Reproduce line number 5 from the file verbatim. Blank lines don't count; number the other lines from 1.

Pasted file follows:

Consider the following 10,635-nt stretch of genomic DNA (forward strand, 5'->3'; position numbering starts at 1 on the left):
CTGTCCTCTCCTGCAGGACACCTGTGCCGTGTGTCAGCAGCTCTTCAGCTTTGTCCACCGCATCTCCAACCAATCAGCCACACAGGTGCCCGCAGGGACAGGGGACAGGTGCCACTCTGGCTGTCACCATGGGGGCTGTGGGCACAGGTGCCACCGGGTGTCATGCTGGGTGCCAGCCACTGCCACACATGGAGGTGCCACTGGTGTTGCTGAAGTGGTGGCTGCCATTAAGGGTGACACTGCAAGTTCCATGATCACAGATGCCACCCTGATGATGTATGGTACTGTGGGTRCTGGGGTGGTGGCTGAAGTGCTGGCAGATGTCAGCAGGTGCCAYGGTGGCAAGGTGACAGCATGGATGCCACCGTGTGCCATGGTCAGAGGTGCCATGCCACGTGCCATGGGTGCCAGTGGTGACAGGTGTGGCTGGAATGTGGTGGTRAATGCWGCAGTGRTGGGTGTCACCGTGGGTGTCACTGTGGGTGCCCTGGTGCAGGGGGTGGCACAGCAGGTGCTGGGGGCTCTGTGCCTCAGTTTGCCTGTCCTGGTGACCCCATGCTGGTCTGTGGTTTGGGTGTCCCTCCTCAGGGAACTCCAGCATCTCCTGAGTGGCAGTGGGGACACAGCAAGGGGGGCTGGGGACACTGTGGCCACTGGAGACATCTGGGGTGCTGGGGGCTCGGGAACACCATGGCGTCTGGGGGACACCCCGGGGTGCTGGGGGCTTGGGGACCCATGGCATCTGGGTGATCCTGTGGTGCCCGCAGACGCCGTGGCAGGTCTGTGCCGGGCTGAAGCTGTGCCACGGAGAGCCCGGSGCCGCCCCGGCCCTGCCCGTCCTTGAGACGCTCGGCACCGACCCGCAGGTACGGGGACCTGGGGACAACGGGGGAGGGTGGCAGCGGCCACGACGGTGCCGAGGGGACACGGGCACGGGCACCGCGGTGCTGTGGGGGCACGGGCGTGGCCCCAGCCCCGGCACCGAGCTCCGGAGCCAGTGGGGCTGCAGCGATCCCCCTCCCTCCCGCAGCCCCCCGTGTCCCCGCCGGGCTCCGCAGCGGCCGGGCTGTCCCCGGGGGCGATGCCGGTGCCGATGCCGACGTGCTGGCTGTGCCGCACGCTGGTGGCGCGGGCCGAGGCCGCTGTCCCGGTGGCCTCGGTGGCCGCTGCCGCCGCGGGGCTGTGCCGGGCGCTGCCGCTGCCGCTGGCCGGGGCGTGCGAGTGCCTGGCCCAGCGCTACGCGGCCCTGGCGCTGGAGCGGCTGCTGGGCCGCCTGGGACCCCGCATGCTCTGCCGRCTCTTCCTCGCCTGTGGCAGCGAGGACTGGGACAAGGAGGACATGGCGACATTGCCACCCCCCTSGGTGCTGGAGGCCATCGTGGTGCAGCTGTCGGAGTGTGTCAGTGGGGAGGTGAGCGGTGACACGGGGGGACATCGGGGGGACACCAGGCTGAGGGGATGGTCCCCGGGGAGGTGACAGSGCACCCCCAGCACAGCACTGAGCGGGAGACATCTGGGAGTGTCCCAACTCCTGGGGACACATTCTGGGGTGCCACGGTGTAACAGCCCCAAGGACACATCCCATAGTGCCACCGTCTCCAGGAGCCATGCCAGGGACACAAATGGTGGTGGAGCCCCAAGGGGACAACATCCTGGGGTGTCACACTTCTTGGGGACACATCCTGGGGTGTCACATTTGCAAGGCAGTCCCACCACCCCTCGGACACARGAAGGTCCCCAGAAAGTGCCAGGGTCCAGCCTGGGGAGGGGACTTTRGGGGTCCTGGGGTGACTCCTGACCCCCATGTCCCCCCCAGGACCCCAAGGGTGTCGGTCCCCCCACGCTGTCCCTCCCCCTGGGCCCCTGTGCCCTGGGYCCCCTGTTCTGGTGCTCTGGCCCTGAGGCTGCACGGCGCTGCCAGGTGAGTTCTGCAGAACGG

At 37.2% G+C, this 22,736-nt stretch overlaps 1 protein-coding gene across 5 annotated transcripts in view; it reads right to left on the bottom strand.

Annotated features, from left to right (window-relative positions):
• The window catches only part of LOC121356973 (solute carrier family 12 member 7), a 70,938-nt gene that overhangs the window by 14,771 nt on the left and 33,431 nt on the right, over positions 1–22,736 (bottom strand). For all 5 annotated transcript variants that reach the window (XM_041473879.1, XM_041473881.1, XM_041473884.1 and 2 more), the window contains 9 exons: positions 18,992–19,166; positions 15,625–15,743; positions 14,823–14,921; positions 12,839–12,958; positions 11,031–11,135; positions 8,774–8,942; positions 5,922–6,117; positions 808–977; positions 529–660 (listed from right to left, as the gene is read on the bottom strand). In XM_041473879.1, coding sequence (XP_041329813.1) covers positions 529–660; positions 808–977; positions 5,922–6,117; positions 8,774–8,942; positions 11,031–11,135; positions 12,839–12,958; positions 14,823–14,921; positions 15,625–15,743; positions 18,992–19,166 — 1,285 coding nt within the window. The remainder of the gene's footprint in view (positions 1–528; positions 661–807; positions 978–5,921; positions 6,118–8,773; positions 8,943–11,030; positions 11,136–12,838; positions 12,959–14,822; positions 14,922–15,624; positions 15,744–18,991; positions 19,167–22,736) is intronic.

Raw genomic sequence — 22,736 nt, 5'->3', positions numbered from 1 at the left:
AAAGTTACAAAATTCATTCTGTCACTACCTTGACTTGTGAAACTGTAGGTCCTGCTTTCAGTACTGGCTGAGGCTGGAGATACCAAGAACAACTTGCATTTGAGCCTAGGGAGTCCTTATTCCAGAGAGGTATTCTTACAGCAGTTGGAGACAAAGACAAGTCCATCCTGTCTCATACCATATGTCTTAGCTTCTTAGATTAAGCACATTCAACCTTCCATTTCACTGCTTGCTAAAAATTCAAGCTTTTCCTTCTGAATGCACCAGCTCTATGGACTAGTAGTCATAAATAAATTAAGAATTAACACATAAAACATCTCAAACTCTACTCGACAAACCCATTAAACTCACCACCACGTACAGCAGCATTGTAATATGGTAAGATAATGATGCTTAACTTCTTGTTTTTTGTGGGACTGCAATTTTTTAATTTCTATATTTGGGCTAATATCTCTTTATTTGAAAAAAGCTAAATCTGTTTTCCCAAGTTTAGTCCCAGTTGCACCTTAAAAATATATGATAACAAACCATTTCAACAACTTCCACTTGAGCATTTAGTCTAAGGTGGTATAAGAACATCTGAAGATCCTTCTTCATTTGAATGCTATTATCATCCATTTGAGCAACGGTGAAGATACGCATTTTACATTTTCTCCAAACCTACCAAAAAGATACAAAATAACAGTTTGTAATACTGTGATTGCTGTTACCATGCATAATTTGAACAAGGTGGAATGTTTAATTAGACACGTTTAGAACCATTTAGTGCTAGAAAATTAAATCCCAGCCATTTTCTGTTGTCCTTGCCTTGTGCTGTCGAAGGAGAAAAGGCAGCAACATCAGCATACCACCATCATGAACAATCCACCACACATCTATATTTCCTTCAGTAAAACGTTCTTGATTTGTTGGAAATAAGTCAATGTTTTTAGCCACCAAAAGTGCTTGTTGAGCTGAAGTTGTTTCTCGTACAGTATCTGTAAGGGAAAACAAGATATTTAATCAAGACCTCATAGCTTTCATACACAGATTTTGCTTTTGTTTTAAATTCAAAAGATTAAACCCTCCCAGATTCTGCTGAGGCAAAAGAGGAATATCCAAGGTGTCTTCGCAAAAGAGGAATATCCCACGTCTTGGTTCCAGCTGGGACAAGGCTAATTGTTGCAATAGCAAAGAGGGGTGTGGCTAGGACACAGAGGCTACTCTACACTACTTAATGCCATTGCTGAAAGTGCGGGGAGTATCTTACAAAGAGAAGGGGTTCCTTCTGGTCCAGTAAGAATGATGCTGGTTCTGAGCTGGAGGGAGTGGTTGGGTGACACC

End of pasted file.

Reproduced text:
• The window catches only part of LOC121356973 (solute carrier family 12 member 7), a 70,938-nt gene that overhangs the window by 14,771 nt on the left and 33,431 nt on the right, over positions 1–22,736 (bottom strand). For all 5 annotated transcript variants that reach the window (XM_041473879.1, XM_041473881.1, XM_041473884.1 and 2 more), the window contains 9 exons: positions 18,992–19,166; positions 15,625–15,743; positions 14,823–14,921; positions 12,839–12,958; positions 11,031–11,135; positions 8,774–8,942; positions 5,922–6,117; positions 808–977; positions 529–660 (listed from right to left, as the gene is read on the bottom strand). In XM_041473879.1, coding sequence (XP_041329813.1) covers positions 529–660; positions 808–977; positions 5,922–6,117; positions 8,774–8,942; positions 11,031–11,135; positions 12,839–12,958; positions 14,823–14,921; positions 15,625–15,743; positions 18,992–19,166 — 1,285 coding nt within the window. The remainder of the gene's footprint in view (positions 1–528; positions 661–807; positions 978–5,921; positions 6,118–8,773; positions 8,943–11,030; positions 11,136–12,838; positions 12,959–14,822; positions 14,922–15,624; positions 15,744–18,991; positions 19,167–22,736) is intronic.